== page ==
D/l acting weird
Posted 14 September 2005 - 10:54 PM
Posted 14 September 2005 - 11:16 PM
When you get an internet connection, whether it is Broadband (CAble/DSL) or NarrowBand (Analog Modem) you have a max amount of data you can transmit or receive at any given time. This is referred to as your BandWidth.
For an analog modem (dial-up), the max this bandwidth will be is 53K (that's kiloBITS not kiloBYTES), even if your modem is listed as 56K. This is a regulatory communications mandate by the FCC. Then to make matters worse, under ideal conditions, you'll probably only get 44K out of the phone companies lines.
This is the reason people are switching to broadband (Cable/DSL) most home users get ADSL which has download speeds of 1.544mbps(megaBITS per second) - 8mbps. and allows you to share with other telephone equipment.
Now, regardless of which one you have or choose. everytime you request information from the network, it eats up some of this bandwidth.
if you are downloading a file, that is using some of the bandwidth....if you then start browsing the internet...that's going to use more...start something else..still more gets used...etc..
the transfer speed and time remaining numbers in a download are estimates at best. once you stop all the other applications from using the bandwidth...there is a whiplash effect to the download estimates.....on a modem connection anyways.....it will jump sometimes as high as 11k then the numbers drop back down to around 4-5k once a more steady rate can be established....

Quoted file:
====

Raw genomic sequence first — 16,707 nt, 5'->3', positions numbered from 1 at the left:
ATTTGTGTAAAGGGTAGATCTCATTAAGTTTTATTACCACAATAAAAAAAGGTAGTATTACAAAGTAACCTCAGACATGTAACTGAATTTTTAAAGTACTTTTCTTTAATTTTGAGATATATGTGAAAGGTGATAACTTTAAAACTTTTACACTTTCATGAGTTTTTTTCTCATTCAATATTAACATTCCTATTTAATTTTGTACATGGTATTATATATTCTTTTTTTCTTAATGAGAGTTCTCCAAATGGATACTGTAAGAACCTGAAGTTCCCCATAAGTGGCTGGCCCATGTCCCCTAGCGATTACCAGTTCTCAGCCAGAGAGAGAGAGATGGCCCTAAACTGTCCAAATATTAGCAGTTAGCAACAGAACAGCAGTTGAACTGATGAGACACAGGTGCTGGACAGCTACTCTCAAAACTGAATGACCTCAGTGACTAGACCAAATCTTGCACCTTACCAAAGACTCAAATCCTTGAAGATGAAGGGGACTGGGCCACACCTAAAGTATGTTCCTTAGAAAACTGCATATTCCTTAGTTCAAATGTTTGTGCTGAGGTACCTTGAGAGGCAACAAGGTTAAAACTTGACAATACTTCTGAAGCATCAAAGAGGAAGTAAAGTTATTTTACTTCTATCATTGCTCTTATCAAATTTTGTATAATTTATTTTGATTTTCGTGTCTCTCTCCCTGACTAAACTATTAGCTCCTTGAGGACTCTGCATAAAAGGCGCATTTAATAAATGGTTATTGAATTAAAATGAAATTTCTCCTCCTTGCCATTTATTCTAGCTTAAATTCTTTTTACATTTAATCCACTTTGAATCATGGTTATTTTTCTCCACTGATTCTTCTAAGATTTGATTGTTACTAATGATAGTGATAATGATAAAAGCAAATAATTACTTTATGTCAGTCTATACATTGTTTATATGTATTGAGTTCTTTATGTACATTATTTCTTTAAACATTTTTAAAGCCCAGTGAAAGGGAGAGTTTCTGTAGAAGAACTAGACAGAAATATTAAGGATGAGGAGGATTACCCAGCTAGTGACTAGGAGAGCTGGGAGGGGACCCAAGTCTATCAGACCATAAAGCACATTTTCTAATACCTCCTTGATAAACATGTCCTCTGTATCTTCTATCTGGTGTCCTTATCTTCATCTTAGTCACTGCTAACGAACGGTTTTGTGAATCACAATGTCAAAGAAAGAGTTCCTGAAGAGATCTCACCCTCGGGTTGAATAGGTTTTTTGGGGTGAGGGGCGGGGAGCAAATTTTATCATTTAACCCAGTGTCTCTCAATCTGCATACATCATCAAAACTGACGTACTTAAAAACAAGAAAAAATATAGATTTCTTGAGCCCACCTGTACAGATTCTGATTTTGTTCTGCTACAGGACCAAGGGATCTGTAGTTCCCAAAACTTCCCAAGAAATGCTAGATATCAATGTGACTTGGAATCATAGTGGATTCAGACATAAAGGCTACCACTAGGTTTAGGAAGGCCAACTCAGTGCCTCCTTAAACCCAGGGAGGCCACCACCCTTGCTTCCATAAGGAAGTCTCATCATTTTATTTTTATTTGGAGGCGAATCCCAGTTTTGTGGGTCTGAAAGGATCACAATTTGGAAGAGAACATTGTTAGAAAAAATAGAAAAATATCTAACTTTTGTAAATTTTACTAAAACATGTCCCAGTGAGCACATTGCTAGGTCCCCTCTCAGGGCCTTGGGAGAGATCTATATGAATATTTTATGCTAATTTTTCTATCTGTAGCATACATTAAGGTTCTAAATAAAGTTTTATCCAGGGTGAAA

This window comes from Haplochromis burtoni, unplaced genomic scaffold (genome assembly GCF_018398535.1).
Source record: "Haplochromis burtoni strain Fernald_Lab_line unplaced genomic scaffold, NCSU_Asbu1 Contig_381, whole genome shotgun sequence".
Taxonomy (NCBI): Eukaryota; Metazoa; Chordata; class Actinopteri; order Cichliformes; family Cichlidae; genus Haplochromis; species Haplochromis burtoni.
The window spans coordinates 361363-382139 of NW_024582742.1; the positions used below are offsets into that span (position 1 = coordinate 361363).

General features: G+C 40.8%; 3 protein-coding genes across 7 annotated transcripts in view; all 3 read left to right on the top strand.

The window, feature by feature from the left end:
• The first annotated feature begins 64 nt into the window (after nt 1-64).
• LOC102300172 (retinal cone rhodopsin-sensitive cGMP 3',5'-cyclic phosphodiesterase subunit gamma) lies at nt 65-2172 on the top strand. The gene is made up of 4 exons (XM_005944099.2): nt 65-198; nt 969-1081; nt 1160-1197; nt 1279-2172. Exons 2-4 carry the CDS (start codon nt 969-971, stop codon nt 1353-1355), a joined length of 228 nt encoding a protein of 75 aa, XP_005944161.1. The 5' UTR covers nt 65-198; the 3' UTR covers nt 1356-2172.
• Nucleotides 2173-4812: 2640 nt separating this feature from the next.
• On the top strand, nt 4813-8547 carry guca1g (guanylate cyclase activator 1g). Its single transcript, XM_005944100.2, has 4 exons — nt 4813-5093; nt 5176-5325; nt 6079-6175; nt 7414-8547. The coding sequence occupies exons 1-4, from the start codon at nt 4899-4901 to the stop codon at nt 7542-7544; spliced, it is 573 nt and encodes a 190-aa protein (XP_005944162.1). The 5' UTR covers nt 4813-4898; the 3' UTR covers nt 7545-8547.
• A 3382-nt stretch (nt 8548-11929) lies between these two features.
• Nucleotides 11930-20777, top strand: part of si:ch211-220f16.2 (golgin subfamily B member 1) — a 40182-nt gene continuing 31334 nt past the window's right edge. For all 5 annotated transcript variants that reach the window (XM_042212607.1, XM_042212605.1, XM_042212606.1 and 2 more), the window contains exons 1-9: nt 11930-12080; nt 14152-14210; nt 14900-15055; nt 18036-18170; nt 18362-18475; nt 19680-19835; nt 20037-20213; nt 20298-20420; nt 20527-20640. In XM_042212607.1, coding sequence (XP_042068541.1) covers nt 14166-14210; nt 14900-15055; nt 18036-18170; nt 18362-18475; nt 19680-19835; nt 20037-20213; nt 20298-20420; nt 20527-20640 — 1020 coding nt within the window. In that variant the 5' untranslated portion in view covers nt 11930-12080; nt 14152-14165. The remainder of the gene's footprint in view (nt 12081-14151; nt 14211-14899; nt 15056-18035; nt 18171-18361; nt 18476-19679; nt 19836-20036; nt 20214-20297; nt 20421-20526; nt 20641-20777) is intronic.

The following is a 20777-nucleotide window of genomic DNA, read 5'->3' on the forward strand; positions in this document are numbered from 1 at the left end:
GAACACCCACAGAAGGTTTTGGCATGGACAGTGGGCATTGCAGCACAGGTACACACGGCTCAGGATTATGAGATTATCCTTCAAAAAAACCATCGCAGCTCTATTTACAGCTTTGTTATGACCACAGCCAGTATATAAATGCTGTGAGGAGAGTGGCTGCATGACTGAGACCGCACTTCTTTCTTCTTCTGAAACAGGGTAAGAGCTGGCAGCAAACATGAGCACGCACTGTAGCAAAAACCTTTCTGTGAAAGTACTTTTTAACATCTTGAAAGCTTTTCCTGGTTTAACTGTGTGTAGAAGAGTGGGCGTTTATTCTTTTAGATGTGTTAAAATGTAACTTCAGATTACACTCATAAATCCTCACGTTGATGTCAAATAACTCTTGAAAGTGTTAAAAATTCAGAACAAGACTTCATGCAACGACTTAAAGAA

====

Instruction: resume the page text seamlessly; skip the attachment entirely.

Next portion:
Posted 15 September 2005 - 02:13 PM
This is a regulatory communications mandate by the FCC.
Just to add to what brianmil0923 said, the FCC cap on bandwidth for dialup connections is partly due to the fact that analog telephone lines were designed and put into use long before there was such a thing as a computer.
When the lines and equipment were developed, the engineers decided that the frequency bandwidth for a single voice channel would be 4,000 Hz. They then used PCM (Pulse Code Modulation) which measures the magnitude (size) of the wave 8,000 times every second. It's then turned into symbols, which in this case happen to be 8 binary digits (bits). This means that every second on a PSTN (Public Switched Telephone Network) line, 64,000 bits per second are being transmitted on one channel. Each line is made up of 24 channels: 23 are voice, and the 24th (D-channel) is a control channel.
Some of that 64,000 bits per second is used up as carrier signal and some is the guard band which prevents interference. This is what limits your telephone line to being able to transmit data on a dialup modem to approximately 53Kbps (Kilobits per second). Speeds lower than that are usually caused by the fact that wires and equipment aren't perfect, and we can never get perfect usage out of them.
As brianmil0923 said, the amount of data you can transmit in one second has to be shared among all the programs that are trying to transmit. The more programs you're using on the Internet, the less of the total each one is going to get. He's also right on that the download times/rates quoted by programs aren't always accurate, but you can use this bandwidth tester to find out what your exact speed is.
Posted 17 September 2005 - 06:27 PM
Its good to see another true blue TECHY in here
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